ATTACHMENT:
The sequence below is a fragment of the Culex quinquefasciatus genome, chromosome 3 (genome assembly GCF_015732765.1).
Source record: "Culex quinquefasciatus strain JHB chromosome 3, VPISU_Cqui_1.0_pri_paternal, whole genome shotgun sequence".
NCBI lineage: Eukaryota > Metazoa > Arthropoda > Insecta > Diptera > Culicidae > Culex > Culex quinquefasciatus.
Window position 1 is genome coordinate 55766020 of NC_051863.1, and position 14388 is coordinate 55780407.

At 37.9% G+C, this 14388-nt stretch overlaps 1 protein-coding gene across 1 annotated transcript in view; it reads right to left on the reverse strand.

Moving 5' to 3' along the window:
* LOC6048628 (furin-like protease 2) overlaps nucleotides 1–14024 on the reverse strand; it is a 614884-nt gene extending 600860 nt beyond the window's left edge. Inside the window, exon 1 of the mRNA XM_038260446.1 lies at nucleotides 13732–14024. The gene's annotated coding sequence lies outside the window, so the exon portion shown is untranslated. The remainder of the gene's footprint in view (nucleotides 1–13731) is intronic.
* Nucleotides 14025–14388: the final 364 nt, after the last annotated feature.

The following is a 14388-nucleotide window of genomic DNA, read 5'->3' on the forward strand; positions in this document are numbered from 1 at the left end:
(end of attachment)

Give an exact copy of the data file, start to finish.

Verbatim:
The sequence below is a fragment of the Culex quinquefasciatus genome, chromosome 3 (genome assembly GCF_015732765.1).
Source record: "Culex quinquefasciatus strain JHB chromosome 3, VPISU_Cqui_1.0_pri_paternal, whole genome shotgun sequence".
NCBI lineage: Eukaryota > Metazoa > Arthropoda > Insecta > Diptera > Culicidae > Culex > Culex quinquefasciatus.
Window position 1 is genome coordinate 55766020 of NC_051863.1, and position 14388 is coordinate 55780407.

At 37.9% G+C, this 14388-nt stretch overlaps 1 protein-coding gene across 1 annotated transcript in view; it reads right to left on the reverse strand.

Moving 5' to 3' along the window:
* LOC6048628 (furin-like protease 2) overlaps nucleotides 1–14024 on the reverse strand; it is a 614884-nt gene extending 600860 nt beyond the window's left edge. Inside the window, exon 1 of the mRNA XM_038260446.1 lies at nucleotides 13732–14024. The gene's annotated coding sequence lies outside the window, so the exon portion shown is untranslated. The remainder of the gene's footprint in view (nucleotides 1–13731) is intronic.
* Nucleotides 14025–14388: the final 364 nt, after the last annotated feature.

The following is a 14388-nucleotide window of genomic DNA, read 5'->3' on the forward strand; positions in this document are numbered from 1 at the left end: